Gallo-Roman wreck Asterix returns to Guernsey

Excavation of the Gallo-Roman wreck Asterix, found in the harbour mouth of St Peter Port, Guernsey
Image caption The wreck was discovered on a Christmas Day, the only day leisure diving is allowed in the harbour

The wreck of a 3rd Century trading vessel found in St Peter Port harbour is returning to Guernsey, although it currently has no permanent home.

The Gallo-Roman ship, dubbed Asterix, was discovered on Christmas Day 1982 and raised between 1984 and 1986.

Since 1999 the timbers have been undergoing conservation work at the Mary Rose Trust in Portsmouth.

Guernsey Museums is hoping to find a partner to display the ship.

Museums director Dr Jason Monaghan, who worked the recovery on his first job after university, said: "Over the years we have had many offers of assistance from individuals and organisations, but have been unable to take them up until the ship was ready to come back.

"I am now very interested in talking to potential partners about securing the future of the ship."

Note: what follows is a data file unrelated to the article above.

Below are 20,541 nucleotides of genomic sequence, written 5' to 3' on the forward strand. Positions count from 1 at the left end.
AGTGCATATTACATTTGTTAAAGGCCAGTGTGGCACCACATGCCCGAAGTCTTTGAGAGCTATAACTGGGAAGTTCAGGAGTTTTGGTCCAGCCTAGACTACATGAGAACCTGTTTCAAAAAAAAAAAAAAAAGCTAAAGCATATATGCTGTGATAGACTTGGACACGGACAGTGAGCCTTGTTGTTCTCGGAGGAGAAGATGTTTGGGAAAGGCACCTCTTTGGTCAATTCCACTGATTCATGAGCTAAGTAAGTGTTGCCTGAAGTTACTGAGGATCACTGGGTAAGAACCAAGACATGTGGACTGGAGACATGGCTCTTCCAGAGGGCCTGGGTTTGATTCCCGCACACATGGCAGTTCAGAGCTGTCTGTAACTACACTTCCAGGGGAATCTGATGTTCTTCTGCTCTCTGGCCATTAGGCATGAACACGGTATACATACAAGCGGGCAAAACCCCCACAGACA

The Asterix

Image copyright Guernsey Museums
  • The trading vessel caught fire and sank in St Peter Port harbour about AD 280
  • It was rediscovered in 1982 by local diver Richard Keen and raised between 1984 and 1986 by the Guernsey Maritime Trust, directed by Dr Margaret Rule
  • The original ship was 22-25m (72-82ft) long, of which some 17m (56ft) of its lower parts remain
  • It is the largest and most intact surviving ship of its type

In 2013 the States decided funding the housing of the wreck would not be addressed until after 2017.

The timbers have been packed for transport and are due to arrive in the island this week.

Image caption The timbers have undergone preservation work at the Mary Rose Trust in Portsmouth

The timbers will be inspected in the former Post Office headquarters in Guelles Road where they are due to go on public display, although exact details have yet to be finalised.

Culture and Leisure Minister Mike O'Hara said: "This is fantastic news. 'Asterix' is Guernsey's most significant ancient object, evidence of our role in European trade for over 2,000 years.

"We have been working for several years towards this moment."

Two timbers from the ship are due to be displayed at Candie Museum as part of the Celts and Romans: Treasure and Trade exhibition, which features coins from a hoard found in Jersey and opens at the end of March.

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